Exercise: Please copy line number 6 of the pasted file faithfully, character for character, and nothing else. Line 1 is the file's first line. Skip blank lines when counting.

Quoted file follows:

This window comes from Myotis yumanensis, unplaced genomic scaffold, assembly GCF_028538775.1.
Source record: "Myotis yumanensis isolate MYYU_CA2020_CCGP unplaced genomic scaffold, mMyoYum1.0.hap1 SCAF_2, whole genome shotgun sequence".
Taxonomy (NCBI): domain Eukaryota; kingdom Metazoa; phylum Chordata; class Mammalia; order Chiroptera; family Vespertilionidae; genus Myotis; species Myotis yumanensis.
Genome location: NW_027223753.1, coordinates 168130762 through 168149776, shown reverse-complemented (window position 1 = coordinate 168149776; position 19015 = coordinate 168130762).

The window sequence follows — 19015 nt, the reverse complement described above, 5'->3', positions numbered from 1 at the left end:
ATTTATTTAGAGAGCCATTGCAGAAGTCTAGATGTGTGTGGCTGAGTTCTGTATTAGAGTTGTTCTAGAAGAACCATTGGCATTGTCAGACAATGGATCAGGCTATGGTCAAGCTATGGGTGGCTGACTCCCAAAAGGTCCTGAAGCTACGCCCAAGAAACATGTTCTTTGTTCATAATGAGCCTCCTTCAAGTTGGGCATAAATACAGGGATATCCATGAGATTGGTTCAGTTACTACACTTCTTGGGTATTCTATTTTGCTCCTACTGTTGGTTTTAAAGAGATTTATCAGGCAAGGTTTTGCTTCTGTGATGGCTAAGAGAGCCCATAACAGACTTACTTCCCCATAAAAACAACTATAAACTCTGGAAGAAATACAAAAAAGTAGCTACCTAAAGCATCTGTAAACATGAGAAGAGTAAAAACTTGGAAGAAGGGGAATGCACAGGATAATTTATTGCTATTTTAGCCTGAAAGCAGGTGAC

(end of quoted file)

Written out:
ATTTATTTAGAGAGCCATTGCAGAAGTCTAGATGTGTGTGGCTGAGTTCTGTATTAGAGTTGTTCTAGAAGAACCATTGGCATTGTCAGACAATGGATCAGGCTATGGTCAAGCTATGGGTGGCTGACTCCCAAAAGGTCCTGAAGCTACGCCCAAGAAACATGTTCTTTGTTCATAATGAGCCTCCTTCAAGTTGGGCATAAATACAGGGATATCCATGAGATTGGTTCAGTTACTACACTTCTTGGGTATTCTATTTTGCTCCTACTGTTGGTTTTAAAGAGATTTATCAGGCAAGGTTTTGCTTCTGTGATGGCTAAGAGAGCCCATAACAGACTTACTTCCCCATAAAAACAACTATAAACTCTGGAAGAAATACAAAAAAGTAGCTACCTAAAGCATCTGTAAACATGAGAAGAGTAAAAACTTGGAAGAAGGGGAATGCACAGGATAATTTATTGCTATTTTAGCCTGAAAGCAGGTGAC